“Yes, Uriah?” I asked.
“Ssssorry, ssssir, to tell this to you, but your Charles Dickens lesson plans ssssstink. You can’t afford to do a poor job during these Hard Times,” he responded, as grease dripped from his hair. “It seems your classssssroom ressssembles a Bleak House when you teach them. I wish David Copperfield would show up and make them disssssappear.”
“I will not stand for this you pip—-” Suddenly, Barnaby stood up and hit me over the head with his chimes. I woke up three hours later. On my desk lay Charles Dickens lesson plans. One of them involved literature websites. I used it the next day. For some reason students enjoyed looking up information on literature websites more than listening to me with my traditional Charles Dickens lesson plans. Even Little Dorrit liked it.
Victorianweb.org (4 out of 5)
Who would have thought there was a comprehensive website with answers to everything you’d ever want to know about Victorian literature. I wonder what Ms. Havisham would think of all this? I’d recommend online dating for her.
The Dickens section of Victorianweb.org has information regarding Dickens’ life, works, economic contexts (I didn’t even know what economic contexts meant until I clicked on it), political history, social history, gender matters (I told you they had everything), genre and mode, literary relations, visual arts, science, themes, characterization, imagery, narrative, and related web sources. Most sites would brag about having that many sections. Not Victorianweb.org. Each of the above sections has 10-20 additional subsections.
Skeptical? I’m sure you’ve been to literature websites with questionable credentials in the past. Victorianweb, however, supplies a bibliography. Rest assured when you or your students use Victorianweb.org for your Charles Dickens lesson plans, you’re getting reliable information.
The only downside to the site is it’s geared to a more scholarly audience than perhaps exists in your classroom. In addition, some of the links are outdated.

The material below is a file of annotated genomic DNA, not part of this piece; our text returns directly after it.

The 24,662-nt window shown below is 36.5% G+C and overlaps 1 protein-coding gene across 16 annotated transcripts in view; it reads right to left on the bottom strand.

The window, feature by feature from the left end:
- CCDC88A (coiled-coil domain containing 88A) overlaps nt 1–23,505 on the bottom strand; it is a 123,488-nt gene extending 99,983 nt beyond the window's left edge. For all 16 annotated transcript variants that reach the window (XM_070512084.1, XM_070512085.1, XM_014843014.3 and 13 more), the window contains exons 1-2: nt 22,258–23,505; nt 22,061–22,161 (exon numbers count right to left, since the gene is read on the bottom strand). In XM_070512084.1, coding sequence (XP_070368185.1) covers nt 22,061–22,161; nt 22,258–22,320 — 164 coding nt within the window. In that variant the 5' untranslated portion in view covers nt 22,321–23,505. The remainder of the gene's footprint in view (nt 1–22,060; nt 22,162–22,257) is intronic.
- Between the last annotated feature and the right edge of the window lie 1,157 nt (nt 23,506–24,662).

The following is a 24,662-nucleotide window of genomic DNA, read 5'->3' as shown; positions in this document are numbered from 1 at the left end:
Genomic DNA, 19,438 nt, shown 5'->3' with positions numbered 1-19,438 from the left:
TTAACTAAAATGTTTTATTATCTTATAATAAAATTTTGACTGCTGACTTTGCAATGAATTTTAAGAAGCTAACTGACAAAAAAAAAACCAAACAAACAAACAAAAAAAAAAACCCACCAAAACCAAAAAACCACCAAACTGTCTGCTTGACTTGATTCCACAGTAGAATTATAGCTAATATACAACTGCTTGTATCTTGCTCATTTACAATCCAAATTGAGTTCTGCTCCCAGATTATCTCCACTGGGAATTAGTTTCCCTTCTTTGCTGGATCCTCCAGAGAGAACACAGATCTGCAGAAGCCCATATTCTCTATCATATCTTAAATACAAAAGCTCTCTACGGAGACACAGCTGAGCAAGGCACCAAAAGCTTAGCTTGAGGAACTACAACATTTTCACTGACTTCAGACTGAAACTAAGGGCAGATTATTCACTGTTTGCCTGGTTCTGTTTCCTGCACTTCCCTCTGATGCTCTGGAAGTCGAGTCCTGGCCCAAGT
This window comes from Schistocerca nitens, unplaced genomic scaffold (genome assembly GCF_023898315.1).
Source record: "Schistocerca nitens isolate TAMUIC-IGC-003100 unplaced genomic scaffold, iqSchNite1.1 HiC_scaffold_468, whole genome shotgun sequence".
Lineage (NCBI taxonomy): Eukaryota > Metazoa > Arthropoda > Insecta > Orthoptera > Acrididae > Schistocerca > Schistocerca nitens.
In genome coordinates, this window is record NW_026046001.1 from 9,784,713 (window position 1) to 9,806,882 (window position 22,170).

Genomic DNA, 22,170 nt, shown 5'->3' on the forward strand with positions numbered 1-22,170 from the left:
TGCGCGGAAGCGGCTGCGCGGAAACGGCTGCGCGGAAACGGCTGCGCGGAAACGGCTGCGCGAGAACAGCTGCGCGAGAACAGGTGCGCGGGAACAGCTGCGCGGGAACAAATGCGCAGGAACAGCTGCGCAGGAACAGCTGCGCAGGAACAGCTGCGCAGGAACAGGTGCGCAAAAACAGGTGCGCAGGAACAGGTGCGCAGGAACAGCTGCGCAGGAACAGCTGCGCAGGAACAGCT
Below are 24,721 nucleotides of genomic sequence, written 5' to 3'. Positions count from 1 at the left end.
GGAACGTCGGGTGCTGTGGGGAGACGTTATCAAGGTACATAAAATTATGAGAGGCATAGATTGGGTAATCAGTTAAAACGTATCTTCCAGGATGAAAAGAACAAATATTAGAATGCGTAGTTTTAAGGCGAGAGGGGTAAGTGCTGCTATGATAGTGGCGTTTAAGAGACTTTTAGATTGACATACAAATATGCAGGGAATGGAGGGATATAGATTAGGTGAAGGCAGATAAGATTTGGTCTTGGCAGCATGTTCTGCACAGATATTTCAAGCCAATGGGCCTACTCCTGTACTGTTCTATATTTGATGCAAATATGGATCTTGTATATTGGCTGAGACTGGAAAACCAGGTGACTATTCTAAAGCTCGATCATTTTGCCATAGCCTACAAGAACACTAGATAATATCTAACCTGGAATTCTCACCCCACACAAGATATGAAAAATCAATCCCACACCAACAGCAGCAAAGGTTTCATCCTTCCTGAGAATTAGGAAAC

Questions to Spur Research
Use the following questions to get your students searching and learning (at the very least, it’s a good excuse to get out of the classroom and into the computer lab for a day of grading, video games, or following sports).
- Supply the following biographical information on Charles Dickens: birthdate, birthplace, first job, death date, and burial-place. (February 7, 1812; Portsmouth; Journalist; June 9, 1870;Westminster Abbey)
- What was Dickens’ father arrested for? (failure to pay debts)
- Explain the significance of the blacking factory?
- What were some critical aspects in Dickens’ popularity?
- What are the five Dickens’ Christmas books?
- List five specific ways Dickens developed characters.
- What biographical elements are present in Great Expectations?
- List three additional websites about Dickens.
- What name did Dickens use as a journalist? (Boz)
- How were Dickens’ novels published?
- Teaching experience.
This post is part of the series: Teaching Great Expectations and a Couple other Novels
- Teaching Great Expectations by Charles Dickens
- Teaching Writing Style with Charles Dickens' Great Expectations
- Teaching Charles Dickens at Victorianweb.org
- Wuthering Heights for High School: A Teacher's Review & Guide
- The Scarlet Letter: Teaching Ideas and Review